Jay officials expanded the city's industrial park footprint, as the council voted unanimously to add a 40-plus acre tract to the city's offerings.
The land, located north of downtown Jay on Highway 59, first came before the council in June.
At that time, the council voted unanimously to enter into a 180 day contract with CGSH: Chad Garrison, Chris Willcox and Stephen Hacker, to begin the process of purchasing the property.
Located behind Precision Dental, the space would allow city and chamber officials to expand the possible locations for businesses looking to relocate to the Jay area.
Until the final decision approving the purchase, the city's existing industrial park only had two acres remaining as undeveloped land.
In June, the contract signed called for city officials to place $5,000 kn a trust account, and required CGSH to give first right of purchase to the council.
At that time, Jay Mayor Les Newkirk said city officials were working to secure funding for the project - the $175,000 purchase price - through sources with Grand Gateway.
Encouragement from the chamber
Both Becki Farley and Johnny Earp, representing the Jay Chamber of Commerce, spoke in favor of the land purchase.
Earp said growth in both the Grove area and northwest Arkansas is spreading into Delaware County.
"This [purchase] will strengthen the community tremendously," Earp said. "If we don't get this land, we'll be shut down [for opportunities]."
"We've got to have the land, or we're not going to have [businesses]," Farley said. "People need jobs. I don't think we have a choice.
"We've got to have facilities here."
Councilman Kyle Stump, who spoke in favor of the purchase back in June, made the motion for city officials to purchase the land for the Jay Industrial Authority. it was approved unanimously.
After the meeting, Newkirk said the funds would come from savings the city has accumulated by putting extra monies back each month.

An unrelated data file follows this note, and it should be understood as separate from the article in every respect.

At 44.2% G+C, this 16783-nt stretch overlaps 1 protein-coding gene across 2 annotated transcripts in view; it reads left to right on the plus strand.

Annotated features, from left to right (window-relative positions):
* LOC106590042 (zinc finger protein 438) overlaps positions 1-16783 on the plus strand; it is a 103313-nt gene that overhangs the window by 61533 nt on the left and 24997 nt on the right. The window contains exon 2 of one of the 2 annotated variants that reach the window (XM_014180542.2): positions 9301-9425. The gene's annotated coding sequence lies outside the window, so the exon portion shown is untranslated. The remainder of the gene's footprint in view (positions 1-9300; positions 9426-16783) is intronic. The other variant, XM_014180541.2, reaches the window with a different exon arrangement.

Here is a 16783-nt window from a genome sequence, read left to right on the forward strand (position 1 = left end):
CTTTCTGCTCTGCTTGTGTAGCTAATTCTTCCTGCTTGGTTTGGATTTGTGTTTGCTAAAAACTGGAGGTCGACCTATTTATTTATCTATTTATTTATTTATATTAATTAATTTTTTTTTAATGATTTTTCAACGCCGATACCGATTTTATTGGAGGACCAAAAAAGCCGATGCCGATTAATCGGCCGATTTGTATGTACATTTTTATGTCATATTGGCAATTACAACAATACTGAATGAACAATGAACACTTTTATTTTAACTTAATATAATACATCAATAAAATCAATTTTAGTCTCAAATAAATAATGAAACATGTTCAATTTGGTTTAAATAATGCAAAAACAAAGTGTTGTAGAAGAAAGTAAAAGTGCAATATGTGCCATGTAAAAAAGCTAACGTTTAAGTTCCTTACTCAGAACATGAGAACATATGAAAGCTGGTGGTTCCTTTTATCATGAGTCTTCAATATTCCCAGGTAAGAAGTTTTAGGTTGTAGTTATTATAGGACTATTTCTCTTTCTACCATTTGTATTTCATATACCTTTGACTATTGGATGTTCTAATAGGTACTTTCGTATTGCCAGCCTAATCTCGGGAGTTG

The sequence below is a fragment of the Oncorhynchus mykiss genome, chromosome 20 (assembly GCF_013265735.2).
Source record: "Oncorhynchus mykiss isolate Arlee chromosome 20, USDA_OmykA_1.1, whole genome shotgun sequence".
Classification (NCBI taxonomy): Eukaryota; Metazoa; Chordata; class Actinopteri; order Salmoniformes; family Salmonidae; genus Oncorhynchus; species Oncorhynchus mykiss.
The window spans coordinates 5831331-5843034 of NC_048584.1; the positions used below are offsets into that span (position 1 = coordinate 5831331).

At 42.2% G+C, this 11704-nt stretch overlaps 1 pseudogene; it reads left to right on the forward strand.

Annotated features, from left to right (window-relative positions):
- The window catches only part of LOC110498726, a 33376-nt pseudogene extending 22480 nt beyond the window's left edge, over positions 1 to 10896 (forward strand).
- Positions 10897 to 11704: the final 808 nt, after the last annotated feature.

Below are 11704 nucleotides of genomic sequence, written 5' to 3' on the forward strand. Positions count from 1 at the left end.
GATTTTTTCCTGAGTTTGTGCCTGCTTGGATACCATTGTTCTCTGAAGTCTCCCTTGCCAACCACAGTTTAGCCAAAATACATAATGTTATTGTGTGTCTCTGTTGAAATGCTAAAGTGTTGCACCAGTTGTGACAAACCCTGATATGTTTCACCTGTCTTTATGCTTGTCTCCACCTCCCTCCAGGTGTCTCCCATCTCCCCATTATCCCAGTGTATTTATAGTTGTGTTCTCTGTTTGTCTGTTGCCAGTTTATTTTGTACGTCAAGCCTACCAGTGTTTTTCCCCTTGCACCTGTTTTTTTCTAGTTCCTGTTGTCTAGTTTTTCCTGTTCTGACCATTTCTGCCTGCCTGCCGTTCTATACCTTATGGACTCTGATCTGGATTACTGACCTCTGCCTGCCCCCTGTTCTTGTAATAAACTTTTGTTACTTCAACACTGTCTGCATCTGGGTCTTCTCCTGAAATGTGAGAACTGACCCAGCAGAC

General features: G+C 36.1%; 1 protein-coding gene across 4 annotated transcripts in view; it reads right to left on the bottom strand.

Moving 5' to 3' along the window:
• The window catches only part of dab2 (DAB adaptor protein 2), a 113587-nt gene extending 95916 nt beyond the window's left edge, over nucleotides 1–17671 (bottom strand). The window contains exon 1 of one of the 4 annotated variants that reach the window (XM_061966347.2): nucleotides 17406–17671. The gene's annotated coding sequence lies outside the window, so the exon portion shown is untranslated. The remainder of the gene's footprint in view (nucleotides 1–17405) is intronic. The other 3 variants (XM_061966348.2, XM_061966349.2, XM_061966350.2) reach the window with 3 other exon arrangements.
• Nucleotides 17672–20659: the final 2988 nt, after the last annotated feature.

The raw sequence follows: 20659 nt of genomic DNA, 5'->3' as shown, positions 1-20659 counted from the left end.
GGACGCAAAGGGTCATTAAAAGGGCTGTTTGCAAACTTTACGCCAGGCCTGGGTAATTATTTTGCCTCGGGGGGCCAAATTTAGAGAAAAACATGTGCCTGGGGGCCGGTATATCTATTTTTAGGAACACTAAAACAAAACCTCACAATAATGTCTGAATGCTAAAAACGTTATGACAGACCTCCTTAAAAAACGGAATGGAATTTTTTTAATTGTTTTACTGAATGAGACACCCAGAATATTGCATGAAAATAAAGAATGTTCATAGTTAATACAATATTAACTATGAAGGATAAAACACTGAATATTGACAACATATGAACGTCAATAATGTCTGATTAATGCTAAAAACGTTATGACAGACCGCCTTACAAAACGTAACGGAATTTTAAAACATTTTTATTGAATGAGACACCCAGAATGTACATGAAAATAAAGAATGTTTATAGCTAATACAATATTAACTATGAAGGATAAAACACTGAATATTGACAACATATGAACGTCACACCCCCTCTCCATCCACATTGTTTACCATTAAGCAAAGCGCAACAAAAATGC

Newkirk said City Treasurer Kay Pickup developed the system, in order to give the city funds to make a purchase like this.
Approximately $150,00 will come from CD's and savings accumulated by the city, and the remaining $25,000 will come from the 2017-18 fiscal year budget.
"This will attract more industry," Newkirk said of the purchase. "This land has the ability to have the infrastructure needed - with the ability to have access to gas, water and waste water."
In other business, the council:
• approved naming City Clerk Camrine Thompson to serve as the negotiating agent to enter into an agreement with Blue Cross and Blue Shield to financialize city employees' health insurance. Newkirk said the move was necessary because the city's existing plan was being discontinued.
Council members tasked Thompson with going with the renewal policy which would give employees a $500 deductible - the lowest rate possible for the city.
• voted to move council meetings to 5:30 p.m., on the first Monday of each month, in 2018. Currently meetings are set for 5 p.m. on the first Monday.
Speaking in favor of the move, Councilman Danny Short said he hoped the time change would make it "more convenient to the public," and allow more people to attend.
• approved discontinuing the planning and zoning board, and instead going solely with a board of adjustments.
Newkirk said the board of adjustments could act as a planning and zoning board, and it would allow the city to only need to find the five people needed to staff it.
Each council member was tasked with identifying a nomination for the board of adjustments, before the December meeting. Those on the board must live within the city limits, and cannot be related to a council member.
• approved hiring Edward Wheeler as a new water plant employee at a cost of $18,600 to the city.